Executive Briefings

Days of Coastal China as Hub for Low-Cost Manufacturing May Be Quickly Coming to End

At one of those factories in an industrial suburb of the southern Chinese city of Guangzhou, a worker uses a sewing machine to stitch together black padding for an orthopedic foot brace. Across the aisle from her, others snip loose threads off disposable cushions for operating tables.

Later this year, these jobs will be gone as Guangzhou Fortunique's American owner, Charles Hubbs, moves a large chunk of production to Southeast Asia. "I don't know of any factory in China that can absorb both the raw material prices we have, the labor issues we've been looking at and the renminbi," China's strengthening currency, said Hubbs.

He's joining a wave of export manufacturers, big and small, that are moving from China's coastal manufacturing regions to cheaper inland provinces or out of the country altogether, in a clear sign that southern China's days as a low-cost manufacturing powerhouse are numbered.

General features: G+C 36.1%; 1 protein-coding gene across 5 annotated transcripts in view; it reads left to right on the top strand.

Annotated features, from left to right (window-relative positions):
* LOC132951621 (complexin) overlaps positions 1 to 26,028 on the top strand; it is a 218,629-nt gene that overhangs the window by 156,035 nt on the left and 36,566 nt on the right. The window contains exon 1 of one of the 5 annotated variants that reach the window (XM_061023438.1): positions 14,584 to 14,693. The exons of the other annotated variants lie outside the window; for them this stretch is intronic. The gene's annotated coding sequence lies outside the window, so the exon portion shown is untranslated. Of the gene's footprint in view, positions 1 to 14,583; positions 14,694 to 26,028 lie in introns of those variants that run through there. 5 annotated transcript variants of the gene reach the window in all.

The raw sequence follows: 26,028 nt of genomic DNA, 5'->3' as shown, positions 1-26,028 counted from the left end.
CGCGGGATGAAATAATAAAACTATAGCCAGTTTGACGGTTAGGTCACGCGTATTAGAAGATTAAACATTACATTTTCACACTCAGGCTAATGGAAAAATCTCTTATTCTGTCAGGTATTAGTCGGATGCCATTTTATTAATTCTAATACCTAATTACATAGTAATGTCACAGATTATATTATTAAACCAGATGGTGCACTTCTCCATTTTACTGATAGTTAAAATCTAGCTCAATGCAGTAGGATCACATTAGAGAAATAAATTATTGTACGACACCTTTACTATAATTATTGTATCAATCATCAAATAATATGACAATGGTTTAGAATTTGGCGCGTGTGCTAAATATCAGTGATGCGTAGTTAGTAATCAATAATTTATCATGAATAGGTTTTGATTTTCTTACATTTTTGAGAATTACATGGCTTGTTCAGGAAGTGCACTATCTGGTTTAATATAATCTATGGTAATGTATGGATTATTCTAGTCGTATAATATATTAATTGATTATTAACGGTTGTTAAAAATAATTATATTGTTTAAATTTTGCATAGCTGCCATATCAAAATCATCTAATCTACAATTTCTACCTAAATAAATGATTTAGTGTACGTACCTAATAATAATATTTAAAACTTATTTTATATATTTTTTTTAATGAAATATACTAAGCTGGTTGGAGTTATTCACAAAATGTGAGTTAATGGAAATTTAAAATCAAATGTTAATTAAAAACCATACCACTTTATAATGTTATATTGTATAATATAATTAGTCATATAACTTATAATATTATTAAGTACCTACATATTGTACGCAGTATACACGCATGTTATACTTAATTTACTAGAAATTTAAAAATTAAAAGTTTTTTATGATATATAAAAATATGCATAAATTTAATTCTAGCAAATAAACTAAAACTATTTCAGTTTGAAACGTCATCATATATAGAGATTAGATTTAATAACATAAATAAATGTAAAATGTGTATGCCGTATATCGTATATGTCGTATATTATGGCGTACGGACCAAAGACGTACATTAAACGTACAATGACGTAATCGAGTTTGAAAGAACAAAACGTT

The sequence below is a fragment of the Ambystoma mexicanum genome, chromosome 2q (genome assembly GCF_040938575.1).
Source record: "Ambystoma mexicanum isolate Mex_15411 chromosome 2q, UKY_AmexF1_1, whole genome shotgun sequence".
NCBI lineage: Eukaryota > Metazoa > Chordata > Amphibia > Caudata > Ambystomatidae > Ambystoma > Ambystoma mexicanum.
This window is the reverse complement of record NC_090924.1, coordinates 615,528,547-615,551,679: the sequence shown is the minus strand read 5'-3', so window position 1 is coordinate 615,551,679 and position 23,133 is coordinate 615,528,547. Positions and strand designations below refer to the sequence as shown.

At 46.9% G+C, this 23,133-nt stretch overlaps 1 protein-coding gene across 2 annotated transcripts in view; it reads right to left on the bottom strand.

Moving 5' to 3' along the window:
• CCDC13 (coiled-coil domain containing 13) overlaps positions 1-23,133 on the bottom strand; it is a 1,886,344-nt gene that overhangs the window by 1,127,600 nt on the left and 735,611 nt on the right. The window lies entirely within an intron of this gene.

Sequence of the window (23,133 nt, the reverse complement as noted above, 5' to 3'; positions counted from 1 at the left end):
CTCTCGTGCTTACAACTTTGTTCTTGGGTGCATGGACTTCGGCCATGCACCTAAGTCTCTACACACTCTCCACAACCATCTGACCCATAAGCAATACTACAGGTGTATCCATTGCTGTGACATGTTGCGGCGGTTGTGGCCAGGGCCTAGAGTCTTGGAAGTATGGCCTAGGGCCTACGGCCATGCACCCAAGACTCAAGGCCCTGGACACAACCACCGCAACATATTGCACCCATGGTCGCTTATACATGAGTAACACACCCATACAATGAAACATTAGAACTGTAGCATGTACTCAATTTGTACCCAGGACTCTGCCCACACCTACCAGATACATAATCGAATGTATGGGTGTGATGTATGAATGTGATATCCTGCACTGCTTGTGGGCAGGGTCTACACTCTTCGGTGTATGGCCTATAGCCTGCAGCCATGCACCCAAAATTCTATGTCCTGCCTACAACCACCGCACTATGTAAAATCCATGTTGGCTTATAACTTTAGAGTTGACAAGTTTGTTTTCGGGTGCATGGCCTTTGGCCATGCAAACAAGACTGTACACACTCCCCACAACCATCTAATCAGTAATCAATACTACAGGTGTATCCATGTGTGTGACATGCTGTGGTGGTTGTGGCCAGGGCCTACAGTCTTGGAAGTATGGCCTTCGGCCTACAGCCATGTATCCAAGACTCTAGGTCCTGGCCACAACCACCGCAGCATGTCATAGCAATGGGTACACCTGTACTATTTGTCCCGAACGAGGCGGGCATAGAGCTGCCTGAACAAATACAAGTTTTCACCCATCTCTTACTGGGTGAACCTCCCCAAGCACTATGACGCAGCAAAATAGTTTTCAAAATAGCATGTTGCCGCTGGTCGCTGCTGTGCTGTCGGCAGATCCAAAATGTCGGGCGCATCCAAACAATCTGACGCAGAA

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At one of those factories in an industrial suburb of the southern Chinese city of Guangzhou, a worker uses a sewing machine to stitch together black padding for an orthopedic foot brace. Across the aisle from her, others snip loose threads off disposable cushions for operating tables.

Later this year, these jobs will be gone as Guangzhou Fortunique's American owner, Charles Hubbs, moves a large chunk of production to Southeast Asia. "I don't know of any factory in China that can absorb both the raw material prices we have, the labor issues we've been looking at and the renminbi," China's strengthening currency, said Hubbs.

He's joining a wave of export manufacturers, big and small, that are moving from China's coastal manufacturing regions to cheaper inland provinces or out of the country altogether, in a clear sign that southern China's days as a low-cost manufacturing powerhouse are numbered.

Read Full Article